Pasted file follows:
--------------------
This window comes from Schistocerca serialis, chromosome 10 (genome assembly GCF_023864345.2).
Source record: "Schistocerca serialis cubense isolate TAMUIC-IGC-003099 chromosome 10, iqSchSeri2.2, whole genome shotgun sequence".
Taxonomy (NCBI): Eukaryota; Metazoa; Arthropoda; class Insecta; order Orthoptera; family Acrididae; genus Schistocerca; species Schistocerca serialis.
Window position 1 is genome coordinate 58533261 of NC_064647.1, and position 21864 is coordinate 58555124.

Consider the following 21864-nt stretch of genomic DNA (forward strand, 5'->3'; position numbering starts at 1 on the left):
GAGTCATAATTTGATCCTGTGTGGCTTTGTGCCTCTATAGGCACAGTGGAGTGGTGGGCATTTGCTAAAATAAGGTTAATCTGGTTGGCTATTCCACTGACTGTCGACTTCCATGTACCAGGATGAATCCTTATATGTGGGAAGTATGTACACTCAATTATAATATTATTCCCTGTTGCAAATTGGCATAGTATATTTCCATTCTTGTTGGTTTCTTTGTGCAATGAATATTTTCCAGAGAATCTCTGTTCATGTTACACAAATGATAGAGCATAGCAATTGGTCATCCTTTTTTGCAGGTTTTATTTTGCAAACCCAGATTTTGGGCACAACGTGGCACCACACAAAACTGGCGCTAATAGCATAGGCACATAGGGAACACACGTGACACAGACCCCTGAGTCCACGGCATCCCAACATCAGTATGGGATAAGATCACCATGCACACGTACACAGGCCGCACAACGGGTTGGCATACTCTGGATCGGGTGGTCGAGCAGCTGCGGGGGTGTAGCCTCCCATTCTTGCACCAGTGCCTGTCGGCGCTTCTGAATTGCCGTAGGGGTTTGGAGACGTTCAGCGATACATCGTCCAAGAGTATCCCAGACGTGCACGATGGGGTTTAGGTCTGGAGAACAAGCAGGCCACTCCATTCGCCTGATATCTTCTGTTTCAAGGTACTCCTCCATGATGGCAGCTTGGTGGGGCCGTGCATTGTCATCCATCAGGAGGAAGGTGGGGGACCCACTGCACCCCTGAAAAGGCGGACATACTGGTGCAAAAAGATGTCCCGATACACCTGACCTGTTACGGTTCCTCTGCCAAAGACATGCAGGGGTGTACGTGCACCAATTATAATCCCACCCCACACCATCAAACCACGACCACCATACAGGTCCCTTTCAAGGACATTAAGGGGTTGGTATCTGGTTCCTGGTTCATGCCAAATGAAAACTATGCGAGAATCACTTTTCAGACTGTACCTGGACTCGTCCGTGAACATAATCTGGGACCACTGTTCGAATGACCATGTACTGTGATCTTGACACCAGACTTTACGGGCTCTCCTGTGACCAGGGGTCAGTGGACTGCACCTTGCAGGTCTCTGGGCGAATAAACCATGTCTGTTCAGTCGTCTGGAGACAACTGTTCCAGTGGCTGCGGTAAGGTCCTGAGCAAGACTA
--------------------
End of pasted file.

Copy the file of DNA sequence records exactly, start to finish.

This window comes from Schistocerca serialis, chromosome 10 (genome assembly GCF_023864345.2).
Source record: "Schistocerca serialis cubense isolate TAMUIC-IGC-003099 chromosome 10, iqSchSeri2.2, whole genome shotgun sequence".
Taxonomy (NCBI): Eukaryota; Metazoa; Arthropoda; class Insecta; order Orthoptera; family Acrididae; genus Schistocerca; species Schistocerca serialis.
Window position 1 is genome coordinate 58533261 of NC_064647.1, and position 21864 is coordinate 58555124.

Consider the following 21864-nt stretch of genomic DNA (forward strand, 5'->3'; position numbering starts at 1 on the left):
GAGTCATAATTTGATCCTGTGTGGCTTTGTGCCTCTATAGGCACAGTGGAGTGGTGGGCATTTGCTAAAATAAGGTTAATCTGGTTGGCTATTCCACTGACTGTCGACTTCCATGTACCAGGATGAATCCTTATATGTGGGAAGTATGTACACTCAATTATAATATTATTCCCTGTTGCAAATTGGCATAGTATATTTCCATTCTTGTTGGTTTCTTTGTGCAATGAATATTTTCCAGAGAATCTCTGTTCATGTTACACAAATGATAGAGCATAGCAATTGGTCATCCTTTTTTGCAGGTTTTATTTTGCAAACCCAGATTTTGGGCACAACGTGGCACCACACAAAACTGGCGCTAATAGCATAGGCACATAGGGAACACACGTGACACAGACCCCTGAGTCCACGGCATCCCAACATCAGTATGGGATAAGATCACCATGCACACGTACACAGGCCGCACAACGGGTTGGCATACTCTGGATCGGGTGGTCGAGCAGCTGCGGGGGTGTAGCCTCCCATTCTTGCACCAGTGCCTGTCGGCGCTTCTGAATTGCCGTAGGGGTTTGGAGACGTTCAGCGATACATCGTCCAAGAGTATCCCAGACGTGCACGATGGGGTTTAGGTCTGGAGAACAAGCAGGCCACTCCATTCGCCTGATATCTTCTGTTTCAAGGTACTCCTCCATGATGGCAGCTTGGTGGGGCCGTGCATTGTCATCCATCAGGAGGAAGGTGGGGGACCCACTGCACCCCTGAAAAGGCGGACATACTGGTGCAAAAAGATGTCCCGATACACCTGACCTGTTACGGTTCCTCTGCCAAAGACATGCAGGGGTGTACGTGCACCAATTATAATCCCACCCCACACCATCAAACCACGACCACCATACAGGTCCCTTTCAAGGACATTAAGGGGTTGGTATCTGGTTCCTGGTTCATGCCAAATGAAAACTATGCGAGAATCACTTTTCAGACTGTACCTGGACTCGTCCGTGAACATAATCTGGGACCACTGTTCGAATGACCATGTACTGTGATCTTGACACCAGACTTTACGGGCTCTCCTGTGACCAGGGGTCAGTGGACTGCACCTTGCAGGTCTCTGGGCGAATAAACCATGTCTGTTCAGTCGTCTGGAGACAACTGTTCCAGTGGCTGCGGTAAGGTCCTGAGCAAGACTA